Business interruptions, such as a natural disaster or economic disruption (like the 2008 bubble burst) also bring defalcations to light. When a title agent is "playing the float" in their escrow account, keeping a defalcation under wraps depends upon a steady flow of new funds into the escrow account. When the flow contracts, the agent loses the ability to continue to play the diminishing float, and the defalcation emerges into view.
When a title insurer discovers a defalcation, the most urgent response is to secure the escrow account to prevent further defalcation. Many title insurance agency agreements give title insurers a contract right to do this. Even if the agency agreement does not provide this right, a title insurer will usually have a solid argument to obtain an immediate injunction or the appointment of a receiver from a court. When the title insurer suspects intentional defalcation, and has already obtained evidence of missing funds, that relief can sometimes be obtained ex parte in order to prevent a fraudster title agent from making off with the remaining escrow money before it can be secured.
After securing the escrow funds, the title insurer should try to minimize disruption of the title agent's business in order to minimize reputational risk. The title insurer or the receiver should continue to close transactions that are "in the pipeline," or should farm those transactions out to other title agents who can handle them smoothly, with a minimum of fuss and inconvenience for the parties.
The title insurer should then work to determine the exact amount of the escrow shortage, so that the title insurer can pin down its maximum potential liability. Tracing the escrow shortage back to its original source can help identify all of the title insurer's potential liabilities from the defalcation. That exercise can also help identify potential sources of salvage recovery, such as the identity of those who benefitted from the defalcation, or other title insurance underwriters who may have liability.
The title insurer should coordinate claims on the title agent's errors and omissions policy, fidelity bonds, or other insurance or bonds that may be in place. Some bonds are designed to cover losses from intentional defalcation. Other bonds exclude criminal acts, escrow liabilities, or liabilities caused by an agency's principals. For these reasons, the title insurer should be extremely careful with the language used in these claims until all the facts are known.
Once the escrows have been secured and the liability reduced to a certainty, the title insurer should pursue salvage. Contract claims under the agency agreement typically survive cancellation of the agent, and can provide for recovery not only of the missing escrow money, but the title insurer's cost of response and cleanup. Title insurers may also have unjust enrichment or similar equitable or quasi-contractual remedies. If third parties have benefited from the defalcation, the title insurer may have either direct or subrogated claims against those parties.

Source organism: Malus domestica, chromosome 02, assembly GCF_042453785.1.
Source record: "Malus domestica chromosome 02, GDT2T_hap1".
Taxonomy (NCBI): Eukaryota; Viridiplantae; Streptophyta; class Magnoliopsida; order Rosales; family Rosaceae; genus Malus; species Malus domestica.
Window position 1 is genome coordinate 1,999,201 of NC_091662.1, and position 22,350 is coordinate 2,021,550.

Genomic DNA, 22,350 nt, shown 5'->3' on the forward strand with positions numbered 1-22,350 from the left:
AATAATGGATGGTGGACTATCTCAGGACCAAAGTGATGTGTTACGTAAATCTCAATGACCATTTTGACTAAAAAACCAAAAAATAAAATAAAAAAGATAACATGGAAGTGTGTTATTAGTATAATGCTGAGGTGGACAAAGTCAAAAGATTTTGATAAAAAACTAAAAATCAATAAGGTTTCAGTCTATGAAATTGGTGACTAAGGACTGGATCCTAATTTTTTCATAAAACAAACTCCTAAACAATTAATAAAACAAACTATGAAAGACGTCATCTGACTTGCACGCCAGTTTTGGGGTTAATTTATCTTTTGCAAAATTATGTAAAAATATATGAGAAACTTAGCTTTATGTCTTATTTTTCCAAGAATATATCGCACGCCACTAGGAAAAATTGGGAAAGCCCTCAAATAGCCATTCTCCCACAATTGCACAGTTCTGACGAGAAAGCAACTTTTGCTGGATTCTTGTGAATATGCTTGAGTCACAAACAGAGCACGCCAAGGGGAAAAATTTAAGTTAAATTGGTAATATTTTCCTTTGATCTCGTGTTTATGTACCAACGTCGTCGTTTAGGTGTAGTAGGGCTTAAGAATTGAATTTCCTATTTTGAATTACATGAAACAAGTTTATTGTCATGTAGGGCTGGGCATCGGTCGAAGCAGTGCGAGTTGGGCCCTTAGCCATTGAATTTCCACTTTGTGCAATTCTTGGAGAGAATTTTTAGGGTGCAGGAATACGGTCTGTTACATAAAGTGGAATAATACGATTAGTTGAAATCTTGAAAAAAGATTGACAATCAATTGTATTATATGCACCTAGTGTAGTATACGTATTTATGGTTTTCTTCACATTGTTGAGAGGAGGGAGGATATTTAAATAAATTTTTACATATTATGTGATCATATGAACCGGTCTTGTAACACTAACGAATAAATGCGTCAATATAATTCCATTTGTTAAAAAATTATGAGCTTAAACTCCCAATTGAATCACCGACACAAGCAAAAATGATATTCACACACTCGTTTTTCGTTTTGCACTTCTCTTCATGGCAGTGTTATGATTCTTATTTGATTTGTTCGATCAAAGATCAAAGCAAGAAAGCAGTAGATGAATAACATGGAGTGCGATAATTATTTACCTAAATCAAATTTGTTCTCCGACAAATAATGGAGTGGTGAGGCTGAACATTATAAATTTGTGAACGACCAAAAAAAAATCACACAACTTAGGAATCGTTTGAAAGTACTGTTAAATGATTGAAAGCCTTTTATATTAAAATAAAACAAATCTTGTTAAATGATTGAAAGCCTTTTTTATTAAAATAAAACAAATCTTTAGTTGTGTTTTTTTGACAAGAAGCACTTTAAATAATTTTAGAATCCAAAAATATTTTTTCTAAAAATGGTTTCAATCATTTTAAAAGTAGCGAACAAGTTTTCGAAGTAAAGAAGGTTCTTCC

In addition, the title insurer may alert law enforcement to the defalcation. In most jurisdiction, misdirection or misappropriate of trust funds is a serious criminal offense. Prior to the 2008 recession, criminal prosecution could be difficult to obtain, since law enforcement was focused more on terrorism than on financial crimes – but in the wake of the bursting of the real estate bubble, prosecutors and law enforcement agencies focused far more on economic crime and became adept at prosecuting these types of offenses. When a title agent is prosecuted, a title insurer can typically obtain a restitution order that can result in a stream of payments from the perpetrator. Restitution is typically non-dischargeable in bankruptcy, ensuring that payments may go on for years, no matter what the guilty try to do to evade making them.
Finally, title insurers have become far more proactive in recent years in taking a prophylactic approach. Title insurers now train title agents on the seriousness of defalcations, and sometimes require better insurance and bonding than in the past. In the world of defalcations, a dollar of prevention can be worth a pound of cure. Carlton Fields offers training and prevention programs for title insurers and agents, as well as rapid defalcation response. Once the title insurer understands the tools at its disposal, title agent defalcations, while still costly, need not be nearly as frightening.
The content of this article is intended to provide a general guide to the subject matter. Specialist advice should be sought about your specific circumstances.